I think that the coolest thing about working with SB Nation is the access to a large network of people, covering hundreds of teams across a couple dozen sports. Our network of college blogs here is absolutely fantastic, so our NFL bloggers have gotten in touch with our college bloggers to tap into their expertise on this year's top NFL Draft prospects.
One guy that the Green Bay Packers have been linked with in numerous mock drafts is USC Trojans defensive end Nick Perry, who could be moved to outside linebacker if he's drafted by a team that primarily plays out of 3-4 defensive sets. Perry's a skilled pass rusher with all of the physical tools, and he offers something that you're going to hear a lot about in the next week: scheme-flexibility.
That is this year's draft buzzword. SPOILER ALERT: We're also going to use it when we write about guys like Andre Branch, Fletcher Cox, Devon Still and Shea McClellin. Like a lot of teams in the NFL these days, the Packers are not going to run everything out of a typical 3-4 all of the time. They don't use a standard 4-3 on regular occasions like, say, the New England Patriots do, but they'll still be looking for flexible defensive players.
The Packers' biggest problem on defense last season was their pass rush, and if they select Perry, they'll almost certainly get an instant improvement in that department. After the jump, we'll get into the specifics of what Perry does and does not bring to the table, with the inside info courtesy of USC Trojans blog Conquest Chronicles.
Quick off the line...blows past blockers before they can get their hands up...good instinct at using leverage and staying balanced...has good change of direction skills...moves well to the outside to out maneuver agile pass blockers...excellent run defender...because of his speed and moves can make plays on the ball carrier from yards away...comparisons made to Freeney.
While Perry has decent push his upper body strength needs work...needs to show more hustle, sometimes takes plays off...at time shows fatigue in the 4th qtr. so conditioning will be important...has some issues when handling double teams...dissects the play well but sometimes over runs the play...at times Perry will bite on play action...mobile QB's could be an issue.
40 Yard - 4.64
Bench Press - 35 reps
Vertical Jump - 38.5-inch vertical jump
Broad Jump - 124.0 inces
3-cone Drill - 7.25 seconds
His stats, physical tools and CC's notes tell you just about everything you need to know about his abilities as a 4-3 defensive end. At the end of the day, Perry's best fit is probably as a DE for a 4-3 team that needs a pass rusher who is also competent in run defense. He doesn't have experience dropping into coverage and some fear that he's not going to be as productive standing up as he was with his hand in the dirt, but with his physical tools, he's going to be pushed as a potential 3-4 OLB fit by a lot of analysts.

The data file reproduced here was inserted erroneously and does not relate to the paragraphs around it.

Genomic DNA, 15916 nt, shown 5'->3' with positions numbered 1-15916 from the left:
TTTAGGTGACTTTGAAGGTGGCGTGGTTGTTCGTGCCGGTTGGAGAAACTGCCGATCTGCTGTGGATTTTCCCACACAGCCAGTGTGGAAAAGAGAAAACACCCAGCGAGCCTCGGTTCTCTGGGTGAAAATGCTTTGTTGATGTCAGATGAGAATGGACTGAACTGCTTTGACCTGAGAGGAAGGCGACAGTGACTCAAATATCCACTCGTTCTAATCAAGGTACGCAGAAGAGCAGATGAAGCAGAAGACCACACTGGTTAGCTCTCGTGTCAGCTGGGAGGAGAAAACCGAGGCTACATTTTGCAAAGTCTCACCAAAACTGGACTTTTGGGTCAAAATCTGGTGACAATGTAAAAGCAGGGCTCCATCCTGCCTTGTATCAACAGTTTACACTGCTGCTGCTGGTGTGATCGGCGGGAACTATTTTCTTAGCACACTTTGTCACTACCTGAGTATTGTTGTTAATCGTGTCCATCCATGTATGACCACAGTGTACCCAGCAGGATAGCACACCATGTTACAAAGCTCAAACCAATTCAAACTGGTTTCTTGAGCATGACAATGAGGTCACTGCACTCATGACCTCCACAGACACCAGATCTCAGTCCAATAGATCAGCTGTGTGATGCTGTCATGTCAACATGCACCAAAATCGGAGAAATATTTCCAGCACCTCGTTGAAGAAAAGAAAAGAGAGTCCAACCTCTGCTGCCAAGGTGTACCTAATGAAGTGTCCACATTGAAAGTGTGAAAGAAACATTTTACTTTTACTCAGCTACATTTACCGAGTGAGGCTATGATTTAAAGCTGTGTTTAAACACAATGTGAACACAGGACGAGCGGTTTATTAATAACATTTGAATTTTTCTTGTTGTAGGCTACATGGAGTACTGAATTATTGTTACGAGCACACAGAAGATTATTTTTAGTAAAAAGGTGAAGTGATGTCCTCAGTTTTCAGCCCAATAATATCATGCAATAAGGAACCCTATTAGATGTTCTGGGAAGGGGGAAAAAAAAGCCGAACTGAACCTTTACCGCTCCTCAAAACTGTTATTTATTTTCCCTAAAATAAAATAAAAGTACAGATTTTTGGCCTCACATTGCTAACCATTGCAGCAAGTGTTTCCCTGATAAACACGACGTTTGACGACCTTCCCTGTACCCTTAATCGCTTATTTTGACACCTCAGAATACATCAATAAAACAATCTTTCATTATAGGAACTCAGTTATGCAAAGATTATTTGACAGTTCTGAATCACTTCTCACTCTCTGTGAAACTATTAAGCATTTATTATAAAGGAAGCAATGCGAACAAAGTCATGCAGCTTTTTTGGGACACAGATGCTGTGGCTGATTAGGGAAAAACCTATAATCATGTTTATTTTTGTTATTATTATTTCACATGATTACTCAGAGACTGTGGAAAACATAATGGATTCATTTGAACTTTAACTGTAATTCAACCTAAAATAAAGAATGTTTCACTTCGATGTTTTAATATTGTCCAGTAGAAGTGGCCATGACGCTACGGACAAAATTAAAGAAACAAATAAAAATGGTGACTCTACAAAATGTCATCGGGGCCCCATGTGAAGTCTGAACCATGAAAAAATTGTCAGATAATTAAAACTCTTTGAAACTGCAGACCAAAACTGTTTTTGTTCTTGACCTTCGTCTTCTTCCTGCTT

First, a tape of his 2010 highlights. You will notice that this guy is FAST off the edge. Also, pay attention to the play 37 seconds in. He's the right defensive end and he drops back, then steps up and makes a terrific play on the middle screen. The following play is a good one too; he looks like an outside linebacker.
And here are his 2011 highlights. Again, notice his crazy quickness off the edge and the different ways that he beats left tackles.
Verdict: An okay pick for the Packers, but not the best fit.
Perry is a supremely talented player, but he's probably not going to make the best switch to standing up of all of the 4-3 end/3-4 OLB tweeners in this draft. His physical tools and variety of pass rushing moves are fantastic, though, and if the Packers think that his skills will translate to OLB, I believe them. He will probably struggle in coverage to start his NFL career, and it might be defined by how well he adapts if he is moved to 3-4 OLB. He could end up a lot like Jason Babin, who was a great 4-3 DE in college that was moved to 3-4 OLB, where he was average. He's found new life as a 9-technique for the Eagles.
I think that Perry is best suited to 4-3 defensive end in the pros, not 3-4 outside linebacker, but he has the tools to play either. Having said that, we might know quickly whether or not he's going to be the real deal at 3-4 OLB, if the Packers pick him. If he can't succeed under Kevin Greene on the practice field and opposite Clay Matthews on gameday, then he's probably not going to succeed as a 3-4 OLB anywhere.